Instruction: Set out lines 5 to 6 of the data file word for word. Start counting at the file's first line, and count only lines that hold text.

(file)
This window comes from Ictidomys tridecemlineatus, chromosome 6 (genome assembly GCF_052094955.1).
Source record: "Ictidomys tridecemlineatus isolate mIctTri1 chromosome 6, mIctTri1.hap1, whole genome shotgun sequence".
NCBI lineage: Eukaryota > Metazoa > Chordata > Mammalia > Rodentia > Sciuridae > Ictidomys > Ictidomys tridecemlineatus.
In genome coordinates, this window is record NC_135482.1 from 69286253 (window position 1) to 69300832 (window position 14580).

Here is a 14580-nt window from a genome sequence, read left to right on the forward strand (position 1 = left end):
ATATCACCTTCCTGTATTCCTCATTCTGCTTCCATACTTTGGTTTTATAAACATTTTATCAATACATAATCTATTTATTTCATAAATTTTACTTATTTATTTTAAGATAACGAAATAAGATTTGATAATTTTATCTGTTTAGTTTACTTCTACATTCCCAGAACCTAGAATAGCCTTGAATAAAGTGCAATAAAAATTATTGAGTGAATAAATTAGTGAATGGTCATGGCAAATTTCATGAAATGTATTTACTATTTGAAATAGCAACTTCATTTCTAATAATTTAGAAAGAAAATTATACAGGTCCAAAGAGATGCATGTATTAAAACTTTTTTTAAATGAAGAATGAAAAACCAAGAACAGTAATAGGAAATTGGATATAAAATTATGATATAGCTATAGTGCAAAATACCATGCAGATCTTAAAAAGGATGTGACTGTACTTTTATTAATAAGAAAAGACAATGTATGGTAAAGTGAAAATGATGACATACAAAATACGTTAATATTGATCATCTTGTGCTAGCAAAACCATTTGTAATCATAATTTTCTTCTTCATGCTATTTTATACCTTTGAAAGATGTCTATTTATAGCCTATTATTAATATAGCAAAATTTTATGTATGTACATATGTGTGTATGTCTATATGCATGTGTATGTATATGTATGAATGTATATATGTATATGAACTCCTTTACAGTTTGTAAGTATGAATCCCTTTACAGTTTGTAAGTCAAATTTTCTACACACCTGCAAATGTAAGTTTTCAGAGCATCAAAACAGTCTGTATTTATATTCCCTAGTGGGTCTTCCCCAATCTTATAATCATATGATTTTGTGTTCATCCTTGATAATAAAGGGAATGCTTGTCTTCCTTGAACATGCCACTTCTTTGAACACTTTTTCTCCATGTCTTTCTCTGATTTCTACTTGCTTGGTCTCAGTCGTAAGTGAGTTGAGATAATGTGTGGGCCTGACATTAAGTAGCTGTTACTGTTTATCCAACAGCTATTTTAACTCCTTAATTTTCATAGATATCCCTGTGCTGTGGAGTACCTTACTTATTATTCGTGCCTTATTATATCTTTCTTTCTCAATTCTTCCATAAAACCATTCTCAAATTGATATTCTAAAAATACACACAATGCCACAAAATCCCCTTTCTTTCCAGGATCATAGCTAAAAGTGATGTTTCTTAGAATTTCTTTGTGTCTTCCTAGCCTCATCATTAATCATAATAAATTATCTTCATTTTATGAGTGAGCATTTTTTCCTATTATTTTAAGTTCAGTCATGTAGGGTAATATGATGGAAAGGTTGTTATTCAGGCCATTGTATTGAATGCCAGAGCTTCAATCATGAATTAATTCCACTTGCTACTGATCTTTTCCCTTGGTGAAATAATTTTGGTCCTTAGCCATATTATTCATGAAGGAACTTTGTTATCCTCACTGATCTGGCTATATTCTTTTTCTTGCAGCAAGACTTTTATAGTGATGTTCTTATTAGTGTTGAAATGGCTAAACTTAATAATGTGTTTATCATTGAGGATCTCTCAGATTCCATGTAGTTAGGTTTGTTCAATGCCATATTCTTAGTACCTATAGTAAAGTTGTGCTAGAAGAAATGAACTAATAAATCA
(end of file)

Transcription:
Here is a 14580-nt window from a genome sequence, read left to right on the forward strand (position 1 = left end):
ATATCACCTTCCTGTATTCCTCATTCTGCTTCCATACTTTGGTTTTATAAACATTTTATCAATACATAATCTATTTATTTCATAAATTTTACTTATTTATTTTAAGATAACGAAATAAGATTTGATAATTTTATCTGTTTAGTTTACTTCTACATTCCCAGAACCTAGAATAGCCTTGAATAAAGTGCAATAAAAATTATTGAGTGAATAAATTAGTGAATGGTCATGGCAAATTTCATGAAATGTATTTACTATTTGAAATAGCAACTTCATTTCTAATAATTTAGAAAGAAAATTATACAGGTCCAAAGAGATGCATGTATTAAAACTTTTTTTAAATGAAGAATGAAAAACCAAGAACAGTAATAGGAAATTGGATATAAAATTATGATATAGCTATAGTGCAAAATACCATGCAGATCTTAAAAAGGATGTGACTGTACTTTTATTAATAAGAAAAGACAATGTATGGTAAAGTGAAAATGATGACATACAAAATACGTTAATATTGATCATCTTGTGCTAGCAAAACCATTTGTAATCATAATTTTCTTCTTCATGCTATTTTATACCTTTGAAAGATGTCTATTTATAGCCTATTATTAATATAGCAAAATTTTATGTATGTACATATGTGTGTATGTCTATATGCATGTGTATGTATATGTATGAATGTATATATGTATATGAACTCCTTTACAGTTTGTAAGTATGAATCCCTTTACAGTTTGTAAGTCAAATTTTCTACACACCTGCAAATGTAAGTTTTCAGAGCATCAAAACAGTCTGTATTTATATTCCCTAGTGGGTCTTCCCCAATCTTATAATCATATGATTTTGTGTTCATCCTTGATAATAAAGGGAATGCTTGTCTTCCTTGAACATGCCACTTCTTTGAACACTTTTTCTCCATGTCTTTCTCTGATTTCTACTTGCTTGGTCTCAGTCGTAAGTGAGTTGAGATAATGTGTGGGCCTGACATTAAGTAGCTGTTACTGTTTATCCAACAGCTATTTTAACTCCTTAATTTTCATAGATATCCCTGTGCTGTGGAGTACCTTACTTATTATTCGTGCCTTATTATATCTTTCTTTCTCAATTCTTCCATAAAACCATTCTCAAATTGATATTCTAAAAATACACACAATGCCACAAAATCCCCTTTCTTTCCAGGATCATAGCTAAAAGTGATGTTTCTTAGAATTTCTTTGTGTCTTCCTAGCCTCATCATTAATCATAATAAATTATCTTCATTTTATGAGTGAGCATTTTTTCCTATTATTTTAAGTTCAGTCATGTAGGGTAATATGATGGAAAGGTTGTTATTCAGGCCATTGTATTGAATGCCAGAGCTTCAATCATGAATTAATTCCACTTGCTACTGATCTTTTCCCTTGGTGAAATAATTTTGGTCCTTAGCCATATTATTCATGAAGGAACTTTGTTATCCTCACTGATCTGGCTATATTCTTTTTCTTGCAGCAAGACTTTTATAGTGATGTTCTTATTAGTGTTGAAATGGCTAAACTTAATAATGTGTTTATCATTGAGGATCTCTCAGATTCCATGTAGTTAGGTTTGTTCAATGCCATATTCTTAGTACCTATAGTAAAGTTGTGCTAGAAGAAATGAACTAATAAATCA